Men volunteer to eat 6000 calories in the name of obesity and diabetes research

Obesity is running rampant throughout the western world. More than 1 in every 3 Americans and every 1 in 4 Canadians is obese. Obesity is not just a problem of being large. It is associated with a variety of other health concerns including heart disease, stroke, cancer, and type-2 diabetes. These are all some of the leading causes of preventable death. A simple change in diet and the addition of exercise is often enough to reduce the burden of suffering in these people. Unfortunately, food and drinks portions are getting bigger, absurd foods (a burger where the bun is a donut) are popping up everywhere, and people are becoming more sedentary. This is not only leading to a rise in obesity rates, but also a rise in the rates of type-2 diabetes. Type 2 diabetes affects over 29 million Americans (1 in every 10) and over 2 million Canadians (1 in every 20). It is caused by a loss in the ability of your body to take glucose into its cells. Cells normally do this by respond to insulin circulating in your blood. Insulin is released when you eat a meal and it helps you store away glucose for use at a later time. When insulin doesn’t work, the glucose collects in your blood and can cause nerve damage, cardiovascular disease, kidney damage, and a host of other problems. There is a very strong link between obesity and type-2 diabetes but it is still unknown exactly how they are linked. Research out of Philadelphia using healthy male volunteers may have hinted at that missing link.

In this study 6 healthy males were overfed food for 1 week and were told not to perform any physical activity. The diet they were fed consisted of typical US diet with around 6000 calories per day. The average active male only needs around 2400 calories a day. The men in this study gained 3.5kg/7.7 pounds after the week of the heavy caloric diet and had signs of resistance to insulin after 2-3 days. This meant these men had signs of early type-2 diabetes after over eating for only a week. In addition to the changes in weight and insulin sensitivity, the men had a large increase in the amount of oxidative stress in their body. You may not know what oxidative stress is but surely you have heard about anti-oxidants. They are found in large quantities in the fruits and veggies we should be eating. Anti-oxidants counteract oxidants. Oxidants damage our tissues and contribute to what is known as oxidative stress. The more oxidative stress you have the more damage being done to your tissues. The more anti-oxidants you have, the more protected you are from oxidative stress.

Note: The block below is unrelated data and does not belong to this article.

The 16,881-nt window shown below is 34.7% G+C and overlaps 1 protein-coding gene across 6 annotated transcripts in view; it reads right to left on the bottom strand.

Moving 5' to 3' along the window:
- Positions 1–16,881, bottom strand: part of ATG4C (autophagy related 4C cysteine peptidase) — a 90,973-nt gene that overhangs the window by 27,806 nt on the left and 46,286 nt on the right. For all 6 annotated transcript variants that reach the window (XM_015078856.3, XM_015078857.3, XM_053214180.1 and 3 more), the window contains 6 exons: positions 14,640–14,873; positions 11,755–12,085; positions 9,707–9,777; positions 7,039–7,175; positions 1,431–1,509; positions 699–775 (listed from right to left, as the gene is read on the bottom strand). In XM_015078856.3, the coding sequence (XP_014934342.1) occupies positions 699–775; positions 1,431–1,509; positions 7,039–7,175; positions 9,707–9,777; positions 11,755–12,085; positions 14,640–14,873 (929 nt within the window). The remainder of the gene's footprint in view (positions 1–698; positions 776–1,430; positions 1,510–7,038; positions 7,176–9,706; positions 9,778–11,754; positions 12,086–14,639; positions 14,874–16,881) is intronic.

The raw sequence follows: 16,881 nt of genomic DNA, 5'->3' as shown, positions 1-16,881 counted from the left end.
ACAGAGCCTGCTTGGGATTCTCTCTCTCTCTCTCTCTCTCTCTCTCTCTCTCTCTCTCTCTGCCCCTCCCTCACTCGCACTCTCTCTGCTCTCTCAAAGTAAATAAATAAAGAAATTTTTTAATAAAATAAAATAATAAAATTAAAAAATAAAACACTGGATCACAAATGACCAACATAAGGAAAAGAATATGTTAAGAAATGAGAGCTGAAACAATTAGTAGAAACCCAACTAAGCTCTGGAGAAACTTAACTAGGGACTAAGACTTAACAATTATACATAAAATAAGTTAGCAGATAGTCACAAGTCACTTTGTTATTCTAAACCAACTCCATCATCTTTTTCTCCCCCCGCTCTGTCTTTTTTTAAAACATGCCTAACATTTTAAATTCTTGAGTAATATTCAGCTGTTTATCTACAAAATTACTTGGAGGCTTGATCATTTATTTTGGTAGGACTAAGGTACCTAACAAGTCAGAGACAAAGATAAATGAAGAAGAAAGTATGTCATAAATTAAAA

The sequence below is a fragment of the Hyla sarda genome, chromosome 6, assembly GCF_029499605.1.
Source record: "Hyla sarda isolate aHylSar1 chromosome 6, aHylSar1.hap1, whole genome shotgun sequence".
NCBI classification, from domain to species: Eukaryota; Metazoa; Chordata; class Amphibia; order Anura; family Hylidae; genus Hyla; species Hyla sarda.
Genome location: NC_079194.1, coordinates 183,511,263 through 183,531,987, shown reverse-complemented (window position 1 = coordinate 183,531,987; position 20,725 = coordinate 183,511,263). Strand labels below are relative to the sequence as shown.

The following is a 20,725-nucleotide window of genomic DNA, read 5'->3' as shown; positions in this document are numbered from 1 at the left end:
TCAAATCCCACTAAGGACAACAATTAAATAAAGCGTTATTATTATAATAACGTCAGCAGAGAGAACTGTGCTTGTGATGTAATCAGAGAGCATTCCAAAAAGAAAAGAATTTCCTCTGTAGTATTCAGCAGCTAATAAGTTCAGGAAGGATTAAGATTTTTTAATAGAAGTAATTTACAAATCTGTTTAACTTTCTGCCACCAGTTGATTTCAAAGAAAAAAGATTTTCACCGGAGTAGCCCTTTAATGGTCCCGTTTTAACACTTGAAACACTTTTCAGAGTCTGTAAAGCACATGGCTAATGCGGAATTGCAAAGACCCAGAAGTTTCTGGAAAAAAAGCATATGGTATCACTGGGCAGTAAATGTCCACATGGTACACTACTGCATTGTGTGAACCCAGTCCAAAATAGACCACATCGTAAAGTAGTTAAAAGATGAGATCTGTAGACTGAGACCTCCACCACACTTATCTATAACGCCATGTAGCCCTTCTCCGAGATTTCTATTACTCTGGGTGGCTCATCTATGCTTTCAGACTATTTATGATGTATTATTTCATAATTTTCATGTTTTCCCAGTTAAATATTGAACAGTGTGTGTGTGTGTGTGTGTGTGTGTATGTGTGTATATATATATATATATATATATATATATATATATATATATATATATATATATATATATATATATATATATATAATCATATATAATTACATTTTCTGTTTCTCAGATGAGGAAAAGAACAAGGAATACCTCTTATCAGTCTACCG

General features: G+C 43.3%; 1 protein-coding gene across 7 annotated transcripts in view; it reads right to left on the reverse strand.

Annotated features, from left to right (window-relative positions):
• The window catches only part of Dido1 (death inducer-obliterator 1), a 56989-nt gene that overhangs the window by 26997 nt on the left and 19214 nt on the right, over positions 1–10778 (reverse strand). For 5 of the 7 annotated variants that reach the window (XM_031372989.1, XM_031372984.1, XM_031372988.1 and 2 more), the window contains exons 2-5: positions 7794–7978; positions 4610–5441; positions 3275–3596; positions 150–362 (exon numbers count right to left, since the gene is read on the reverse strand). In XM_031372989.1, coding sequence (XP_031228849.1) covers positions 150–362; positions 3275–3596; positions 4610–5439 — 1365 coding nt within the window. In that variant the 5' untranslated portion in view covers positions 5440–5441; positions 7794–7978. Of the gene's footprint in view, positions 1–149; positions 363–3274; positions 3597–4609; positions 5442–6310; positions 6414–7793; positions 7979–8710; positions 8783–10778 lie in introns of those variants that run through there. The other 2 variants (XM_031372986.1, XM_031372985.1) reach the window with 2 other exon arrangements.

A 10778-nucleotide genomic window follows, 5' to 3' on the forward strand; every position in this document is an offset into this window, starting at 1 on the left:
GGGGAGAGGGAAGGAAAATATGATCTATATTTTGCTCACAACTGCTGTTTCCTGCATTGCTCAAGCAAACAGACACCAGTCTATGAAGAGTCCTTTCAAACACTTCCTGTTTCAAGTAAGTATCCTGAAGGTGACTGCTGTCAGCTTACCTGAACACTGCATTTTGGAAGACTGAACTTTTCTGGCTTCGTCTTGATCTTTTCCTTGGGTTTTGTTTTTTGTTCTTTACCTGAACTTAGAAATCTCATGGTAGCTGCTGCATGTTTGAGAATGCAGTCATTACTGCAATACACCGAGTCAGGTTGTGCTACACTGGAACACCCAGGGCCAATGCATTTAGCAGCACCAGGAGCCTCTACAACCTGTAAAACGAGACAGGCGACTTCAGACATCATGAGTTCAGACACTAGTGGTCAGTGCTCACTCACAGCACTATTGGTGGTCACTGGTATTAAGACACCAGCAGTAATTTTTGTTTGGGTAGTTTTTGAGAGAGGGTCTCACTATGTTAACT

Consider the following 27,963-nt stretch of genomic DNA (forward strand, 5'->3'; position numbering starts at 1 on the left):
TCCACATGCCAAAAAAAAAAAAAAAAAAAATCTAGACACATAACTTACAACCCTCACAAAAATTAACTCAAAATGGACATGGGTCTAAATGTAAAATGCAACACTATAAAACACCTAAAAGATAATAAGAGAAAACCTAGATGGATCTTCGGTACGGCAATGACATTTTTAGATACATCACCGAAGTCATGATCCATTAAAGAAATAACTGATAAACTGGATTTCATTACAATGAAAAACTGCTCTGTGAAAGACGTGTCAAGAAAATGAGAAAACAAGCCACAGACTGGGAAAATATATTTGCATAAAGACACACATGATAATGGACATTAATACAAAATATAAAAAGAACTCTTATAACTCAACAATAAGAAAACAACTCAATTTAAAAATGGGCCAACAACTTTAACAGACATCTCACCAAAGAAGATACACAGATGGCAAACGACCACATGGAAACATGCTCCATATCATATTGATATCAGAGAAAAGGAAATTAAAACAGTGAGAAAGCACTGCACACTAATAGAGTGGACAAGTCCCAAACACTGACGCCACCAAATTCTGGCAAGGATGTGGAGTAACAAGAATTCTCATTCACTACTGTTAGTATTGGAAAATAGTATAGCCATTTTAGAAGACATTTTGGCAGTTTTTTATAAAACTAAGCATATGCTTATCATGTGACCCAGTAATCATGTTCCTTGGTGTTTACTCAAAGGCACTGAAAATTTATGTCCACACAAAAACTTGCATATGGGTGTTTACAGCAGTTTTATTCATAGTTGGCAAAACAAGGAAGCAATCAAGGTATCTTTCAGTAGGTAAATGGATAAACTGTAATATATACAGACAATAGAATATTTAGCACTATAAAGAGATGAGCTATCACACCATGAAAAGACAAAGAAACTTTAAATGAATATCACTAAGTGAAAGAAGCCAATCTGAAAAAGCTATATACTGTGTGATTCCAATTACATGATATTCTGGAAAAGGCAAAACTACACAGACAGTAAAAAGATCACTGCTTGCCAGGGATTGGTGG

So what is the new finding in this research? We already know that over eating causes weight gain and insulin resistance. Well the researchers identified a protein on the fat cells of these men that is irreversibly damaged by the oxidative stress in a process known as carbonylation. This carbonylation renders the protein ineffective. In the case of this experiment, the protein that was damaged and rendered ineffective was known as GLUT4 (Glucose transporter type 4). This protein is important in taking glucose from the blood into the cells for storage. If it doesn’t work then glucose remains in the blood. Eureka! When people over eat they gain weight and have an excessive amount of oxidative stress. This oxidative stress damages proteins, one of which is GLUT4. When GLUT4 doesn’t work glucose isn’t taken up into the cells and you end up with high blood sugar and type-2 diabetes.

This research is interesting and begins to answer some questions that researchers have about obesity and diabetes. It was a relatively small study so more work will need to be done before we close the case on the obesity diabetes link. In the mean time if you are over weight then chances are you may be on your way to type-2 diabetes. Get checked by your doctor, get active, and eat healthy.

Photo credit: EatThisBeef Flickr

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